‘The Aversive Clause’ by B.C. Edwards
Author: Viet Dinh
July 16, 2013
I suspect, based on B. C. Edwards’ stories, that anyone who uses a Forrest Gump metaphor to describe Edwards’ short-story collection, The Aversion Clause, will befall a strange fate. But here goes anyway—The Aversion Clause: box of chocolates.
It’s a testament to Edwards’ talent that he’s able to write in many different registers and modes, from the realist dysfunctional family dynamic in “Bigger Than All These Buildings” to more fantastical work, and, not surprisingly, it’s those stories that stand out more.
Indeed, when Edwards lets his imagination run wild, it goes in astonishing directions. The media crews following a Tyrannosaurus Rex in “Eugene and the News,” for instance, contribute to a feeding frenzy, both metaphorically and literally. “Evitative” not only includes an apocalypse, but throws in primal regression, tree house fortresses, and cannibals, to boot. Edwards is fearless in his imaginings and, better yet, isn’t above occasionally getting silly, from the cocaine-loving acrobats in “Tumblers” to the accidentally-ingested passenger bus of “Still Here/Help.”
A few times, though, Edwards seems to rest a little too much on the concept, which makes those particular stories feel like shaggy dog stories. “My Recipe for the Best Tuna Salad in the World,” though humorous, falls into this category, and while “The City of God Is Your Town, America… If You Make an Effort” answers the hypothetical question of What if God decided to run for President?, it doesn’t carry this idea far enough. The story ends on a punchline, whereas if it had gone the Steven Millhauser route and pushed the story to its extreme edges, it would have taken on even more fascinating dimensions.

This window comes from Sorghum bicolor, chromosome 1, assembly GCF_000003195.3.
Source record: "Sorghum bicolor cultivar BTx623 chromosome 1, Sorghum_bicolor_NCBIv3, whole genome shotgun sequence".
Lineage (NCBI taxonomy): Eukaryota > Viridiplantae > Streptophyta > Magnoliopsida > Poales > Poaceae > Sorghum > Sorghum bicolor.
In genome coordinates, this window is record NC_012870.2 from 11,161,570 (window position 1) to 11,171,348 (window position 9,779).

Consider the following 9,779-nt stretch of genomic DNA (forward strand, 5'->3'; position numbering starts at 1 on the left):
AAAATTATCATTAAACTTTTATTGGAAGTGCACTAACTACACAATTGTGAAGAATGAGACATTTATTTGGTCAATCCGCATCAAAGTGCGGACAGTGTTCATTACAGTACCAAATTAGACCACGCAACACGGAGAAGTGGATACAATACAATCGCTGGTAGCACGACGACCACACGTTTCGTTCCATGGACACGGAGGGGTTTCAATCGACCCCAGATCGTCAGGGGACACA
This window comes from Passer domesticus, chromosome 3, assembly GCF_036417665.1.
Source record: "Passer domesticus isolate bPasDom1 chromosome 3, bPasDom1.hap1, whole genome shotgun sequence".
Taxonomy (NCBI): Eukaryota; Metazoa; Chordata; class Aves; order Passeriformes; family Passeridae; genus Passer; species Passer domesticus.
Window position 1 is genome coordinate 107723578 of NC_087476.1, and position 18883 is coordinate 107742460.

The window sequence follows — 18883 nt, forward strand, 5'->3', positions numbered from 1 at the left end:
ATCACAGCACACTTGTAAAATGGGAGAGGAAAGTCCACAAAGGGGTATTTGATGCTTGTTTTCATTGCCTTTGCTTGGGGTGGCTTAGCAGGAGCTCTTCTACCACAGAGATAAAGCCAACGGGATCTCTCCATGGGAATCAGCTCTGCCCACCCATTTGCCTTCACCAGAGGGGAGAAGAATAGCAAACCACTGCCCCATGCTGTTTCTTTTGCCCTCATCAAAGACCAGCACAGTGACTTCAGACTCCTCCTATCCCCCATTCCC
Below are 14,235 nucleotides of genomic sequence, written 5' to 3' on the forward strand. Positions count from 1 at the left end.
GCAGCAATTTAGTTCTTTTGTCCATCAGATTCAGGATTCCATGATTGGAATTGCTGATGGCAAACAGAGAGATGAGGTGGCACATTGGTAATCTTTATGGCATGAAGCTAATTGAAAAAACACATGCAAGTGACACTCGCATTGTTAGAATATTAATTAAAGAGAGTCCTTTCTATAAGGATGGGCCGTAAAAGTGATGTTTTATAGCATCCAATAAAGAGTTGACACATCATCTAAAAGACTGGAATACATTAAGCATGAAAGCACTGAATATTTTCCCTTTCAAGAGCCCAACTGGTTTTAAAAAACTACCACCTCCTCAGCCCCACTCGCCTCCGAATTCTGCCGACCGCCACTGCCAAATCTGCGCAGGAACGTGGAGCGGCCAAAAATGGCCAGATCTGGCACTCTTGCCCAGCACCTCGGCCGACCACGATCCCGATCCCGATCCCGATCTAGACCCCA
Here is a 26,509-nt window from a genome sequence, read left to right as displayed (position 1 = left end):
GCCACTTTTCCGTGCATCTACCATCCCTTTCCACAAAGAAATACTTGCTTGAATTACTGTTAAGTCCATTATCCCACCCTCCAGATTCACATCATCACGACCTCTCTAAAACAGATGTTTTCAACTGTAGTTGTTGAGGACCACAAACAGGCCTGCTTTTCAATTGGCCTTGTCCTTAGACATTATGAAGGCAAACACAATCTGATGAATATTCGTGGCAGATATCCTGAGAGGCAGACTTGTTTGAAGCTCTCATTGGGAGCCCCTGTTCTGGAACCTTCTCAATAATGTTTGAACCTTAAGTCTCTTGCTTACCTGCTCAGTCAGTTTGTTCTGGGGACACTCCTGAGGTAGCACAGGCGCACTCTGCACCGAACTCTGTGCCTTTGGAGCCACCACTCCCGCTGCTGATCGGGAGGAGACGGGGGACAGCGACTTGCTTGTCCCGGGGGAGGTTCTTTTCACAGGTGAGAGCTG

Indeed, some of Edwards’ stories evoke other authors who also play between the real and the fantastic. The robotic corporate-speak of “Doppelgangers Local 525” and “Looking Through Transparent Things” recalls George Saunder’s scathing satires, while the fairy tale qualities of “Illfit” bring to mind Aimee Bender’s “The Healer.”
But in his most successful stories, Edwards merges the fanciful with a strong emotional core, which gives those fantastic elements a deeper, metaphorical meaning, particularly when paired with queer characters. In “Invasion of the Hittites,” for instance, the gay house-flippers who discover a seemingly never-ending metal sculpture in the basement of their latest project are confronted with their own impermanence and the nature of grief itself. Similarly, “The Providence of Angels,” with its subtle allusions to Angels in America, examines the immensities of faith.
Edwards also uses familiar tropes in less familiar ways. Even though the zombie outbreak in “Sweetness” differs little from the run-of-the-mill zombie, Edwards’ story draws unique comparisons: the zombifying infection invites comparisons to the HIV/AIDS epidemic and the roving zombie-killing hordes appear almost indistinguishable from gay bashers. Throw in a reference the Armin Meiwes case, and the trope rises from its grave, refreshed.
So while not all the stories in The Aversion Clause will be to everyone’s taste, the diversity in the stories themselves will keep people sampling. And, more often than not, there will be a flavor that lingers on the tongue, long after the sugar rush has faded.
The Aversive Clause
By B.C. Edwards
Black Lawrence Press
Paperback, 9781937854256, 176 pp.